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I am from a school in a city in Dallas, Texas and an math olympiad enthusiast, but unfortunately no friend of mine in my school/city is really interested in maths. And going to any math club is not feasible for me due to I having a weird timing slot.

So I did what most math olympiad enthusiasts do - join a site called Art of Problem Solving. People like me usually make friends and discuss about math with people who are also math olympiad enthusiasts from that site, but how to do that ?

I can't simply private message some user whom I don't know and ask "Hey do you want to be my friend so that we can work on some olympiad problems together online and discuss them", because that may be simply count as stalking.

Also, some guys make friends on that site by discussing problems and sending each other problems to work on, but I don't think that may be a good idea, because if I send a person X a problem/discuss alternative ways of solving something with X regarding some of his solution on some problem, then if he finds it interesting, then OK. But if X doesn't finds it interesting but he finds it too rude to mention that "I don't find the stuff you're talking to interesting", then it can go in the opposite direction.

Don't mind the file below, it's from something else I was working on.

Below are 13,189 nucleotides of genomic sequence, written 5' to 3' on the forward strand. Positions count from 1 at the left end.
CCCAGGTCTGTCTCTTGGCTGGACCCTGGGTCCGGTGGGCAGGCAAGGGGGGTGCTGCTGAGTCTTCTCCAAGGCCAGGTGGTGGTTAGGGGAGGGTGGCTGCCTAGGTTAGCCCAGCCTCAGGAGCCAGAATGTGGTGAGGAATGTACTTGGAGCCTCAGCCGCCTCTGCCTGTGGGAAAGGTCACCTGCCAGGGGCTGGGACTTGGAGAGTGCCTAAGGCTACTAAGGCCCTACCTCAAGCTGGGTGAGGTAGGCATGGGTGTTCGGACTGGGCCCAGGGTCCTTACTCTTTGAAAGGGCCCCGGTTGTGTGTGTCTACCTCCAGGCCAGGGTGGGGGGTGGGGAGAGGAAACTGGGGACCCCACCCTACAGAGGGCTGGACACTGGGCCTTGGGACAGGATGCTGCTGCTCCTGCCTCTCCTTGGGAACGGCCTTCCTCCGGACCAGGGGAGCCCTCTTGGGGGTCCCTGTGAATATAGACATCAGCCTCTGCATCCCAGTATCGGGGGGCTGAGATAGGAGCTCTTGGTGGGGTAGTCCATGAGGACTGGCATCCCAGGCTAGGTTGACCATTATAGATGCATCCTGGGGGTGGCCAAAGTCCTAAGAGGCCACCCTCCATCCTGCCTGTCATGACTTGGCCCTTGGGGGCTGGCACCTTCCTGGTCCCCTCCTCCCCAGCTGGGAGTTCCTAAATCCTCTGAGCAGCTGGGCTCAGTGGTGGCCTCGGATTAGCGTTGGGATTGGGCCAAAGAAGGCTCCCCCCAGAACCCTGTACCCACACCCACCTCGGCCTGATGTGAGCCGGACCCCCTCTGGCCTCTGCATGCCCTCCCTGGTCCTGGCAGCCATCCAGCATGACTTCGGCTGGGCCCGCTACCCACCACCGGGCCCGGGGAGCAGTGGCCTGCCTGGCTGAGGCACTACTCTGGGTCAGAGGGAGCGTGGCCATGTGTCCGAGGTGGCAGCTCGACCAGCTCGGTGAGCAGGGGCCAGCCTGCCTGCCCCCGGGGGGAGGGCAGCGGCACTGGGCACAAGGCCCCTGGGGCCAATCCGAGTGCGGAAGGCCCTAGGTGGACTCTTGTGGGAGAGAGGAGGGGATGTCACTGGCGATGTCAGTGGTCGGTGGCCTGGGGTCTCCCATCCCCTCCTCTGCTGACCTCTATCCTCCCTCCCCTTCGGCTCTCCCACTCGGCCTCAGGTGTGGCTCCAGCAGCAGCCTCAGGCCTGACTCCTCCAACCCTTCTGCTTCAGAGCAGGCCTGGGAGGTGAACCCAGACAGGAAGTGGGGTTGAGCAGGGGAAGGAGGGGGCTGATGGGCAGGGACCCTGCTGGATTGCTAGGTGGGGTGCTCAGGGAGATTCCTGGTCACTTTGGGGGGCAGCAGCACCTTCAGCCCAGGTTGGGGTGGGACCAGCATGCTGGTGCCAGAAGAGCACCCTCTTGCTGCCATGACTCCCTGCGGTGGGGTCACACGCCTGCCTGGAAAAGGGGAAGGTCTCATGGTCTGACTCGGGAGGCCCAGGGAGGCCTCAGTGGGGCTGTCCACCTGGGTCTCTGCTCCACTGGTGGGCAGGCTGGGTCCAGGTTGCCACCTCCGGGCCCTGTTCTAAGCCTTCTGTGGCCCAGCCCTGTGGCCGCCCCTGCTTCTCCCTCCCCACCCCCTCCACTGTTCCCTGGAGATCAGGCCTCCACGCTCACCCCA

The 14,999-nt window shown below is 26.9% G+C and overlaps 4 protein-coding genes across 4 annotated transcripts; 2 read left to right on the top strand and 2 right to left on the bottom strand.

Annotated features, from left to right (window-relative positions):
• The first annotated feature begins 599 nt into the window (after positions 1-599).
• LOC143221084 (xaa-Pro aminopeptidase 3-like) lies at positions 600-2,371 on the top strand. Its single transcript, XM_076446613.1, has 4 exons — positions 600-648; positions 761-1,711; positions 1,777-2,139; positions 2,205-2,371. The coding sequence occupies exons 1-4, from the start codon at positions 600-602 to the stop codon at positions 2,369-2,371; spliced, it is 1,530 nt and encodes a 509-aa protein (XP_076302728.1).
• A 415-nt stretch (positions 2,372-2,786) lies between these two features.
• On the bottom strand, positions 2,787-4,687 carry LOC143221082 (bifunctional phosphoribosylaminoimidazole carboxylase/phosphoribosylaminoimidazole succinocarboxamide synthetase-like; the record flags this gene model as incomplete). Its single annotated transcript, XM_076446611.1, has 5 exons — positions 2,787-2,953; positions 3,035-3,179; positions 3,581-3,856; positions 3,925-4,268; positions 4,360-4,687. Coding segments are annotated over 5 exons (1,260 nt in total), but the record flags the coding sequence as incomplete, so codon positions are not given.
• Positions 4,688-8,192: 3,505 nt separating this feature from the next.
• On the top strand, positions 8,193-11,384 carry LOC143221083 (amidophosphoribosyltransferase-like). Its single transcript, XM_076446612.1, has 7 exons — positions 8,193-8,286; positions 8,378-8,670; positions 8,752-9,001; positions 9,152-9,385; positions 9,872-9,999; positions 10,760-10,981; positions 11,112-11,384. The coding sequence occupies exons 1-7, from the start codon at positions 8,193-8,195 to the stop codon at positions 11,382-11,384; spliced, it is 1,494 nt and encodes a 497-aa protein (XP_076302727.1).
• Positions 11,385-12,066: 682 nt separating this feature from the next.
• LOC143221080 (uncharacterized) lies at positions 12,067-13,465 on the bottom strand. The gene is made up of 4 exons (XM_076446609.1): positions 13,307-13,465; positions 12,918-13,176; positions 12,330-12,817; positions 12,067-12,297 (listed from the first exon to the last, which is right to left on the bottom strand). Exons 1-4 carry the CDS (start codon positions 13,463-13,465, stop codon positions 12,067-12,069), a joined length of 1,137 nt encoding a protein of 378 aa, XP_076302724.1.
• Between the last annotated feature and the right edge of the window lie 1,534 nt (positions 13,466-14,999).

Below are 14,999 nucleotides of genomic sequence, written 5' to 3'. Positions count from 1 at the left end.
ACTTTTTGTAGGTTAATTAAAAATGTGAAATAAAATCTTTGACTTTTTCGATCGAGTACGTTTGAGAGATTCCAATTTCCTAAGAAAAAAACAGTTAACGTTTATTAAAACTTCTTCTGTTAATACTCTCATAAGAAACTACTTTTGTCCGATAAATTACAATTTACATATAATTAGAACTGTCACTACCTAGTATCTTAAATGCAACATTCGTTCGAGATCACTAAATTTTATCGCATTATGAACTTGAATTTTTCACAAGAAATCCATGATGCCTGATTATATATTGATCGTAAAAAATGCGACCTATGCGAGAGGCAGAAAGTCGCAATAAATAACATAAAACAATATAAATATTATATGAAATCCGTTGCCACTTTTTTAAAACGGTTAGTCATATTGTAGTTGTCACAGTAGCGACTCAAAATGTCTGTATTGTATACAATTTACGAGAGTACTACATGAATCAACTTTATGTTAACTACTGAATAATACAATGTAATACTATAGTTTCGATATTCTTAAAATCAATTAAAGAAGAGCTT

How do I develop online friends that share my interest?

  • Hello OP! Your title asks about a good interpersonal skill (making friends) but your question at the end is out of scope for Interpersonal Skills. I'd suggest reading through the Help Center and seeing what kinds of questions are in scope here. As it stands, this question will be closed as being a "what should I do?" question. – baldPrussian Apr 29 '18 at 17:51
  • @baldPrussian Thaks for your edit - is it still off topic now ? – user17309 Apr 29 '18 at 18:14
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The first step toward making friends is interacting with people. You are right that e-mails out of the blue would be a little off-putting to the people you are trying to reach and I agree that asking your question would be seen as creepy, especially if that crosses gender lines.